I’m salivating. Mexico has done it to me again. Taunting, teasing and tantalizing me with new, and delicious foodie experiences. I’ve recently returned from a trip to the Yucatan region of Mexico and my thoughts are focused in only one direction. How do I get my hands on a scrumptious Mexican spice dip I tasted during a visit to a beautiful, private little hacienda in Yucatan?
Let me give you a little back-story to this dilemma. Last week I was fortunate enough to go on a four-day trip to Mexico, where I explored the Mayan ruins of the Yucatan with two Maya archeologists from Catherwood Travels.The Catherwood Group also owns Rancho Xocempich, a hacienda with its very own cenote near Chichen Itza, a welcome rest stop after a hot sunny day exploring the history and sites of ancient Maya.
The rough entrance to the property hid the delights awaiting us. A narrow winding road led to a hacienda restored to glowing cream-colored perfection. Lunch was served within minutes of our arrival, starting with vegetables and the spice dip. I loved it. Maybe it made a big impression on me because I was starving after a long morning at Chichen Itza, maybe it was because I love spice, the hotter the better, or perhaps just because it was a wonderfully delicious complement to sliced papaya, carrots, peppers, and oranges.
During the next few days in Mexico I kept an eagle eye out in markets and small stores to see if I could buy some of this spice to bring home. I couldn’t find it anywhere, but I have to admit I was too busy touring, exploring and having fun to look very hard. But now I’m home and OMG, I want this spice dip.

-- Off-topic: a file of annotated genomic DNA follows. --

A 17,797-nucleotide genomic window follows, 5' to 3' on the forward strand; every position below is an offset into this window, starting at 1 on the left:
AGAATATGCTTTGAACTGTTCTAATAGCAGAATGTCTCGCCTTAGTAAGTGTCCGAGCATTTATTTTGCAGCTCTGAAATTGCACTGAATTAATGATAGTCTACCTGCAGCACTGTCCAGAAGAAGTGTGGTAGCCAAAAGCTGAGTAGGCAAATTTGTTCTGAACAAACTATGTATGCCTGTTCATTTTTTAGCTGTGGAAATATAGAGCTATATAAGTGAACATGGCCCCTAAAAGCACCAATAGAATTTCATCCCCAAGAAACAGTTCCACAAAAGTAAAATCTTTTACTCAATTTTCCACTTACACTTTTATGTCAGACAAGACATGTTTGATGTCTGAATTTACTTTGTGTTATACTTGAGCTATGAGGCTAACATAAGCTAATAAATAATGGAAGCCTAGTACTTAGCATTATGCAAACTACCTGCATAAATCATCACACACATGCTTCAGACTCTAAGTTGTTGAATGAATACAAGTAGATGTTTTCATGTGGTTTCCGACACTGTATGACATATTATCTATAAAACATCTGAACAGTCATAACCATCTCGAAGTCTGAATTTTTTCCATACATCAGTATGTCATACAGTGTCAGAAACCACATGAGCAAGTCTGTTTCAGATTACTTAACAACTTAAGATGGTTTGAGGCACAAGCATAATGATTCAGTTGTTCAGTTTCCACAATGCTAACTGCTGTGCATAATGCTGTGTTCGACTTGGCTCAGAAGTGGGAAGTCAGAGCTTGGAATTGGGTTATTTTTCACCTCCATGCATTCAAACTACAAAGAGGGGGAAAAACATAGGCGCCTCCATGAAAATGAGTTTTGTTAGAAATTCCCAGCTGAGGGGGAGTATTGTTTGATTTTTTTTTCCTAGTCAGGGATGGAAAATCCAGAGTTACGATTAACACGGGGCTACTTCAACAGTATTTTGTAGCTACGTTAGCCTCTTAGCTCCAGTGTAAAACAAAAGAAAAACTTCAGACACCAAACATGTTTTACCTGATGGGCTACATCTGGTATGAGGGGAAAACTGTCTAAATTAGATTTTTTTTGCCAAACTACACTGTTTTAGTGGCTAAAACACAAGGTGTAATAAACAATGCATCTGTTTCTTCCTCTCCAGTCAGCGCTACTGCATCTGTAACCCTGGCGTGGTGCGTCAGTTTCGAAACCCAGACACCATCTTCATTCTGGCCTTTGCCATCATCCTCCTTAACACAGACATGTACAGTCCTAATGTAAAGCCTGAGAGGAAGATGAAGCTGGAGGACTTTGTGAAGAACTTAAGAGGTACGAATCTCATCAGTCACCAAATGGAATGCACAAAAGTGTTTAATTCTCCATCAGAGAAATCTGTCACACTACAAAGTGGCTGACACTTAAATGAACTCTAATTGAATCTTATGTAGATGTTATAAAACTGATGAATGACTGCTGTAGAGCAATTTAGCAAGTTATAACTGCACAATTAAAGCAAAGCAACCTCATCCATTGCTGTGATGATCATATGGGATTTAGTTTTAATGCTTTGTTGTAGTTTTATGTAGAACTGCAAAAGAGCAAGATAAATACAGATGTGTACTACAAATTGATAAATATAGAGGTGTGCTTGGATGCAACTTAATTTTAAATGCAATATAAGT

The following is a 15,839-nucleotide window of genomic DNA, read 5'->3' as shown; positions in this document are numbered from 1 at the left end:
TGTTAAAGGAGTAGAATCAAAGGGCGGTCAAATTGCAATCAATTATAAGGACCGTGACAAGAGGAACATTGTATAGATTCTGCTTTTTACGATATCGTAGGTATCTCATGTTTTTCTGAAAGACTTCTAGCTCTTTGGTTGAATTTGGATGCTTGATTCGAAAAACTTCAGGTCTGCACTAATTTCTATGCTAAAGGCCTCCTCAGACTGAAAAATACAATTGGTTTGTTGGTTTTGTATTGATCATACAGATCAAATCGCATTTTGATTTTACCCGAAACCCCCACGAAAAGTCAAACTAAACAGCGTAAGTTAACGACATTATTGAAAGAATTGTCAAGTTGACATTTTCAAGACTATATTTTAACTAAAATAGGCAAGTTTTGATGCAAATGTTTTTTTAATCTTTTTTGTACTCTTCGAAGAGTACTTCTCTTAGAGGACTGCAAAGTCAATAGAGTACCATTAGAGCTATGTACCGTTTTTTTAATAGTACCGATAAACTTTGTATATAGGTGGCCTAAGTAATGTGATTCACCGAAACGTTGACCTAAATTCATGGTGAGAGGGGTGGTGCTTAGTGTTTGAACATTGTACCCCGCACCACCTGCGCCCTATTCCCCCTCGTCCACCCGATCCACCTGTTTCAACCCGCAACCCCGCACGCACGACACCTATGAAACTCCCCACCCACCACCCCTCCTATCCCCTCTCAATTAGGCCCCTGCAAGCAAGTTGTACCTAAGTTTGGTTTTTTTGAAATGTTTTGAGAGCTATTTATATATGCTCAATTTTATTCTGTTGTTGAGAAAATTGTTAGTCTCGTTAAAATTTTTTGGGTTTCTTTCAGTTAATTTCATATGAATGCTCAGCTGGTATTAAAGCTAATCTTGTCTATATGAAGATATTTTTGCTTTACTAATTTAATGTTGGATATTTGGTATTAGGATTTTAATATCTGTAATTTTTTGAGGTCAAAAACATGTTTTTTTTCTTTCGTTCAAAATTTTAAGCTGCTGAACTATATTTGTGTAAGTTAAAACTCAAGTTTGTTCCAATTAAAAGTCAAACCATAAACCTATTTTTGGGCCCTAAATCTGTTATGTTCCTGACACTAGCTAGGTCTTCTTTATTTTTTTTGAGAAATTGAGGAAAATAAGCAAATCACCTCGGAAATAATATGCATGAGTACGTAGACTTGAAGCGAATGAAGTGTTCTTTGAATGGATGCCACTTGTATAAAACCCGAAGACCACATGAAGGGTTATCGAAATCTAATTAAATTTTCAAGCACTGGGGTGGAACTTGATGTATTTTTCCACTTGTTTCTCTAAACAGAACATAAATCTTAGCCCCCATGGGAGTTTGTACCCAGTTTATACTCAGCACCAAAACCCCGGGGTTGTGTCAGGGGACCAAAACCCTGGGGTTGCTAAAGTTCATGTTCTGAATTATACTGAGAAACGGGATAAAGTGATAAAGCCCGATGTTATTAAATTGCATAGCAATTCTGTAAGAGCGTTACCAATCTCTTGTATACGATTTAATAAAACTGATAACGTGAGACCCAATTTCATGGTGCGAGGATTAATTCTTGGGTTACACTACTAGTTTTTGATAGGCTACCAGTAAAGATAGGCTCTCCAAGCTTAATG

Thank goodness for Google, the source of all answers and most dilemmas. On the first page of my internet search for chili, lime, sugar, salt, I found the recipe for this magically delicious spice on the Spicy Perspective website but with no name attached to the spice mix. Does anyone know what the heck this concoction is called? If you do, be sure to fill us in via the comment section below.
I’ve adjusted the recipe a little bit, adding more chili powder cause I like it hot, also I remember someone in Mexico mentioned the mixture had sea salt. And here it is, so simple and yet so good:
1 Tb. sugar
¾ tsp. sea salt
1 tsp. chili powder (preferably ancho)
1 pinch of cayenne
Zest of 1 lime
Mix the above ingredients with a mortar and pestle or in a small food processor.
Serve with fresh fruit and vegetables (papaya, mango, oranges, carrots) as well as fresh lime wedges to squeeze over fruits, and vegetable. Dip fruit, vegetable slices in the Mexican spice mix, and enjoy!